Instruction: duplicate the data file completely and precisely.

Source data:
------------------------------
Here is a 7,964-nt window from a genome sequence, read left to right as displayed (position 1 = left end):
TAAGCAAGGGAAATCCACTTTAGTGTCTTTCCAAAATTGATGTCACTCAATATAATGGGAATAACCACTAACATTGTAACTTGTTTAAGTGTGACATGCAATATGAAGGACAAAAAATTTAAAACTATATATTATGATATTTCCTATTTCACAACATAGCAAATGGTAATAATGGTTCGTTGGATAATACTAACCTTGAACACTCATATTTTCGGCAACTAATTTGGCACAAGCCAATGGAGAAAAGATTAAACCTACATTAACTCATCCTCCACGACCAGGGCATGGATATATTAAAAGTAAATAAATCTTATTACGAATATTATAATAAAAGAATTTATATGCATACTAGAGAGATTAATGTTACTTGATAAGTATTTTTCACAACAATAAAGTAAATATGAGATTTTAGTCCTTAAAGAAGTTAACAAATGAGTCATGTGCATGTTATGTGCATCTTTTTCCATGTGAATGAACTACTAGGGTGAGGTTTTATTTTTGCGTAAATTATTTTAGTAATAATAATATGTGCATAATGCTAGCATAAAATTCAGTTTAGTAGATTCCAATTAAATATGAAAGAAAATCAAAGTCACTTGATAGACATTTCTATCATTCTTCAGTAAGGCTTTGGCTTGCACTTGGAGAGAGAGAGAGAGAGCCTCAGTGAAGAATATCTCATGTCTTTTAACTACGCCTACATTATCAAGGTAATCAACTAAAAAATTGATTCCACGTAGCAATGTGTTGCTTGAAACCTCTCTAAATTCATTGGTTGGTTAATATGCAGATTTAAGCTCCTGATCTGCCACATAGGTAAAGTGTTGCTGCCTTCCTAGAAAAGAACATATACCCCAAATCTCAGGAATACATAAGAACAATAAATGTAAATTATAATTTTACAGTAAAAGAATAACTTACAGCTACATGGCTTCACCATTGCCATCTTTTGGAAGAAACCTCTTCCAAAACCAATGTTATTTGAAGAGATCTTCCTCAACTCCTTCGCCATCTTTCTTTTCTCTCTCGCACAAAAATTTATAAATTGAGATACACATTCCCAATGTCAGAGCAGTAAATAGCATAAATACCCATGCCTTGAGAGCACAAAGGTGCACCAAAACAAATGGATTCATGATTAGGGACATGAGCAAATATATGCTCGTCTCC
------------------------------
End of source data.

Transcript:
Here is a 7,964-nt window from a genome sequence, read left to right as displayed (position 1 = left end):
TAAGCAAGGGAAATCCACTTTAGTGTCTTTCCAAAATTGATGTCACTCAATATAATGGGAATAACCACTAACATTGTAACTTGTTTAAGTGTGACATGCAATATGAAGGACAAAAAATTTAAAACTATATATTATGATATTTCCTATTTCACAACATAGCAAATGGTAATAATGGTTCGTTGGATAATACTAACCTTGAACACTCATATTTTCGGCAACTAATTTGGCACAAGCCAATGGAGAAAAGATTAAACCTACATTAACTCATCCTCCACGACCAGGGCATGGATATATTAAAAGTAAATAAATCTTATTACGAATATTATAATAAAAGAATTTATATGCATACTAGAGAGATTAATGTTACTTGATAAGTATTTTTCACAACAATAAAGTAAATATGAGATTTTAGTCCTTAAAGAAGTTAACAAATGAGTCATGTGCATGTTATGTGCATCTTTTTCCATGTGAATGAACTACTAGGGTGAGGTTTTATTTTTGCGTAAATTATTTTAGTAATAATAATATGTGCATAATGCTAGCATAAAATTCAGTTTAGTAGATTCCAATTAAATATGAAAGAAAATCAAAGTCACTTGATAGACATTTCTATCATTCTTCAGTAAGGCTTTGGCTTGCACTTGGAGAGAGAGAGAGAGAGCCTCAGTGAAGAATATCTCATGTCTTTTAACTACGCCTACATTATCAAGGTAATCAACTAAAAAATTGATTCCACGTAGCAATGTGTTGCTTGAAACCTCTCTAAATTCATTGGTTGGTTAATATGCAGATTTAAGCTCCTGATCTGCCACATAGGTAAAGTGTTGCTGCCTTCCTAGAAAAGAACATATACCCCAAATCTCAGGAATACATAAGAACAATAAATGTAAATTATAATTTTACAGTAAAAGAATAACTTACAGCTACATGGCTTCACCATTGCCATCTTTTGGAAGAAACCTCTTCCAAAACCAATGTTATTTGAAGAGATCTTCCTCAACTCCTTCGCCATCTTTCTTTTCTCTCTCGCACAAAAATTTATAAATTGAGATACACATTCCCAATGTCAGAGCAGTAAATAGCATAAATACCCATGCCTTGAGAGCACAAAGGTGCACCAAAACAAATGGATTCATGATTAGGGACATGAGCAAATATATGCTCGTCTCC